Kick scooters, bikes and motor scooters: the boom in free-floating urban transport
In just one year, free-floating vehicles have revolutionised cities and solo transport.
Free-floating transport is best described as no-strings-attached driving. It’s a simple concept: users can geolocate the nearest self-service vehicle and start it up via an application on their smartphone. Once they’ve got from A to B, they can park the vehicle wherever they like – no need to spend time looking for a set drop-off point. Rather than taking out a subscription, customers only pay for the time they spend using the vehicle. So, for an electric scooter that can travel at up to 24 kilometres per hour, users pay on average a €1 flat fee, plus 15 cents per minute.
A resounding success
This flexibility is attracting more and more city-dwellers. “What’s interesting about free‑floating transport is that it encourages users to branch out into different ways of getting around,” says Nicolas Louvet, founder of 6t, a research firm specialising in mobility. “Free-floating vehicles help people discover means of transport that they would never have thought to use. Aside from giving them something new to learn, it helps reduce congestion on public transport.” With so much going for it, it’s no wonder that free-floating transport has been a resounding success. “In France, free-floating transport is fairly recent. Self‑service bicycles have been available for more than 15 years, yet free-floating bicycles already make up 20% of all public bicycles in France,” says Nicolas.
Finding ways to coexist
There now seems to be no limit to the options. In Europe, electric motor scooters, bicycles and kick scooters are fighting for space on the pavements of not just capital cities, but also urban hubs such as Lyon, Grenoble, Metz and Bordeaux. However, this boom is not without its problems, as many pedestrians can attest: zigzagging between kick scooters and bicycles parked on pavements can quickly become tiresome. Some municipal authorities have taken drastic measures. In Valencia, Spain, kick scooters from the US company Lime were banned after only eight days of use, and London has so far refused to allow them.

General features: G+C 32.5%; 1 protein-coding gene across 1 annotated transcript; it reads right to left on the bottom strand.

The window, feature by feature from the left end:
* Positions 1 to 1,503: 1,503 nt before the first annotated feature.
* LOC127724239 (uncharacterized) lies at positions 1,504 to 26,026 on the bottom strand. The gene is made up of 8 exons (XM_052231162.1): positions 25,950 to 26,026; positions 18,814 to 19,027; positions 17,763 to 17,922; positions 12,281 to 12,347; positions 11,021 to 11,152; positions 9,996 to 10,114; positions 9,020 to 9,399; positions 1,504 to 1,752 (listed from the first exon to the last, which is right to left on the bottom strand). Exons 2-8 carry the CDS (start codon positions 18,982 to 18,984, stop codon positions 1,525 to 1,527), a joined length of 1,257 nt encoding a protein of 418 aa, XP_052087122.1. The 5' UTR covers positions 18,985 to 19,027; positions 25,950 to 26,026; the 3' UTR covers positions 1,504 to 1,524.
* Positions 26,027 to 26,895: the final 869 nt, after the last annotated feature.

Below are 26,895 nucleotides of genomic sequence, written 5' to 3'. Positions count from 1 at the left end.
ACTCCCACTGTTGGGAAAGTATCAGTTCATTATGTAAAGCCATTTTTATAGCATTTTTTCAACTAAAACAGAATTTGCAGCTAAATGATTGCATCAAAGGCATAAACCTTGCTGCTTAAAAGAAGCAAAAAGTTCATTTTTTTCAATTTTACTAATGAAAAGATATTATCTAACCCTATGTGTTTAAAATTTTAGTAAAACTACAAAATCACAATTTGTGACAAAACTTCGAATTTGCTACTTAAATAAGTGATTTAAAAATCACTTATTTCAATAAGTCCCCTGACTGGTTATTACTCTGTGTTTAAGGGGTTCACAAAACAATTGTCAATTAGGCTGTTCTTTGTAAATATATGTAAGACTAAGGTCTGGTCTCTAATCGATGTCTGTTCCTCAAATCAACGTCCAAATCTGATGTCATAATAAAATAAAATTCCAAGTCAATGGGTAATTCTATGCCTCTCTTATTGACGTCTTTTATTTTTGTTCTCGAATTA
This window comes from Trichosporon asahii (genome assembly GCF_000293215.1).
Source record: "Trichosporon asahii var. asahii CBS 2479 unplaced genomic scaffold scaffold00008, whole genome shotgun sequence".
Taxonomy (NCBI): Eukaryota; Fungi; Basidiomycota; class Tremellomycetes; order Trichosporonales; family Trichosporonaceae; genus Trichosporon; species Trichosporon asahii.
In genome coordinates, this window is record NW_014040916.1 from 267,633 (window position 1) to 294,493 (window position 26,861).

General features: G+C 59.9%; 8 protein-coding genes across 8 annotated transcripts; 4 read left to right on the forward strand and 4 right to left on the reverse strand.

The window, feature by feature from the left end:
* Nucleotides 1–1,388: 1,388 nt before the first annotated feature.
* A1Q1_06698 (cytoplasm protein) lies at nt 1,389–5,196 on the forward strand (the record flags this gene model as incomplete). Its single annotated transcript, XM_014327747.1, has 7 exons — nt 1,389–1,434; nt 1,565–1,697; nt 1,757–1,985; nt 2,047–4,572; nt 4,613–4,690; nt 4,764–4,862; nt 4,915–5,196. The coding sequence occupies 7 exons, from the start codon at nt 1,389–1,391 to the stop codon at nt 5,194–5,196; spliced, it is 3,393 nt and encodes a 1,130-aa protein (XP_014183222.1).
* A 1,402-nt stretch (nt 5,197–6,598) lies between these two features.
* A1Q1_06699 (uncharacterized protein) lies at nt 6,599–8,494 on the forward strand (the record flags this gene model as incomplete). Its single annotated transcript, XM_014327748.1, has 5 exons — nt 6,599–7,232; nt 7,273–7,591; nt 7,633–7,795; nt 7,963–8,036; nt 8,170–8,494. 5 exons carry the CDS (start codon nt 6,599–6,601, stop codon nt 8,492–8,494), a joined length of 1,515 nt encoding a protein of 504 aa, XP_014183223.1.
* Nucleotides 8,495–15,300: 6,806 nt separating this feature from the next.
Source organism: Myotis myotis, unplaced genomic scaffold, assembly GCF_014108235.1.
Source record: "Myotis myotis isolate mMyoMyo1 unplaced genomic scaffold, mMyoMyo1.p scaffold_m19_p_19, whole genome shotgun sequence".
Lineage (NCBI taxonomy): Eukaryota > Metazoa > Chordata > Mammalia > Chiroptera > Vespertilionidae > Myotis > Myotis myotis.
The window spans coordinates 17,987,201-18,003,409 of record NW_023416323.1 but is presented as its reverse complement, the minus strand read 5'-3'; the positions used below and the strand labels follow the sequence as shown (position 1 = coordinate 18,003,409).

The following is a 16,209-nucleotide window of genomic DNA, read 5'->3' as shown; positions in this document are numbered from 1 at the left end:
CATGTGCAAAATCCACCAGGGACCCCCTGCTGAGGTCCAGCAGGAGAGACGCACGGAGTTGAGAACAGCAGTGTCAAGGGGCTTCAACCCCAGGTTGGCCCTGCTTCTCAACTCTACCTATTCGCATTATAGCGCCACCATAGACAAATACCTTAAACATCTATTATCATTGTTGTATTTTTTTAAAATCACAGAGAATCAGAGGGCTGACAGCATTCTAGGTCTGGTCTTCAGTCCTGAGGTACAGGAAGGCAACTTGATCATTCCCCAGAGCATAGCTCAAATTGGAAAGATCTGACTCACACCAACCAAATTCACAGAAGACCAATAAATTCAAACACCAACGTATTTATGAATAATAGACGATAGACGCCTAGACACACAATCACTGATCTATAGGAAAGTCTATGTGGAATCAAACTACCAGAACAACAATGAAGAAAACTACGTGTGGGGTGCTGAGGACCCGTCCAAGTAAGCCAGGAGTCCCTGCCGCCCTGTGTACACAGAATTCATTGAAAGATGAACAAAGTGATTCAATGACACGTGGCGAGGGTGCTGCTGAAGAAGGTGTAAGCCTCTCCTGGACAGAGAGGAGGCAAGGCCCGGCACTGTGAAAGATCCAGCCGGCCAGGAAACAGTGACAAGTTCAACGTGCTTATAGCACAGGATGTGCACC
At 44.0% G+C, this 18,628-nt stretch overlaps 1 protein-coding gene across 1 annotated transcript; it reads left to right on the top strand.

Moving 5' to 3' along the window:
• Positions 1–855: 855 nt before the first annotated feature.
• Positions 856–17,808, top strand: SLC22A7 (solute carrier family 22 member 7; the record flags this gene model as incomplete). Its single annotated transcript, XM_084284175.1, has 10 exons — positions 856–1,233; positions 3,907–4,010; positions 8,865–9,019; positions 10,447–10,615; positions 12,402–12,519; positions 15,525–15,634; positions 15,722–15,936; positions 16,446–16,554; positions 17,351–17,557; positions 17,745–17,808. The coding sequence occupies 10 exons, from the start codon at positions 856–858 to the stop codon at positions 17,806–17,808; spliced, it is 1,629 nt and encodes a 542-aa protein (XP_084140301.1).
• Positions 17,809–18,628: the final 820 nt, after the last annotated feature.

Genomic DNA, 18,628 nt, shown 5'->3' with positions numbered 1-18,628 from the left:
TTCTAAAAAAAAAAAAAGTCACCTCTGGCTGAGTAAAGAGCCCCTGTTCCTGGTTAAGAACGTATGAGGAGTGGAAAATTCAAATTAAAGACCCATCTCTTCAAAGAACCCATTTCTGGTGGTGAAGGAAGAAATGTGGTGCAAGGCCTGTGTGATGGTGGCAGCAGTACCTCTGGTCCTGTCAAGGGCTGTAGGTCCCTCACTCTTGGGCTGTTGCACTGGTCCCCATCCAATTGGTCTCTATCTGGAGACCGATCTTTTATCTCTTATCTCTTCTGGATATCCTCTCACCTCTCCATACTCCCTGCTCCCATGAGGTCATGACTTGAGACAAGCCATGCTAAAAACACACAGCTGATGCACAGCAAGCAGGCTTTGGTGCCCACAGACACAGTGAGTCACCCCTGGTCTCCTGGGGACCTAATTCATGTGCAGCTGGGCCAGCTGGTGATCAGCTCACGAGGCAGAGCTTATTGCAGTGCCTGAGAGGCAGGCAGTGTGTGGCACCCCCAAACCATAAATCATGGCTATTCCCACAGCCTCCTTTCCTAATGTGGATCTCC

But other, less radical, solutions are also materialising. Last June, the Paris municipal authorities opted for a code of conduct signed by all stakeholders in the sector. Users can be fined for parking motor scooters on pavements, and bicycles left on pavements must leave a space of at least 1.4 metres so that people with pushchairs or wheelchairs, for example, can get past. In addition, there has been talk of the city of Paris introducing fees for commercial use of public space and creating mandatory parking areas for bicycles and kick scooters. Cycling capital Amsterdam, also faced with the problem of disorderly parking, has announced that it plans to create 17,500 bicycle parking spots at the central station by 2020.
Another major challenge for operators is how to recharge and maintain the thousands of vehicles scattered across the city – especially since free-floating vehicles are often the target of deliberate damage. The problem is so significant that Hong Kong-based Gobee.bike had to put an end to its service in France after only four months. In a press release, the company explained that nearly 1,000 of its bicycles had been stolen and nearly 3,400 damaged. Vandalism can drive up maintenance costs to an exorbitant level.
So, is free-floating transport profitable? Well, let’s say that it will have to improve to survive. For example, it needs to evolve to offer users access to a vehicle as close as possible to where they are located. At the moment, vehicles quickly become concentrated in the most visited areas, such as entrances to underground train stations and business districts, which means that operators then have to use trucks to move hundreds of bicycles to less saturated parts of the city. But Danish operator Donkey Bike seems to have found a solution by creating virtual stations. The application shows users specific drop-off points and charges them a fee if the bicycle is left somewhere else. Incentivising cyclists in this way not only brings reallocation costs down but also prevents parked bicycles from taking over in public spaces.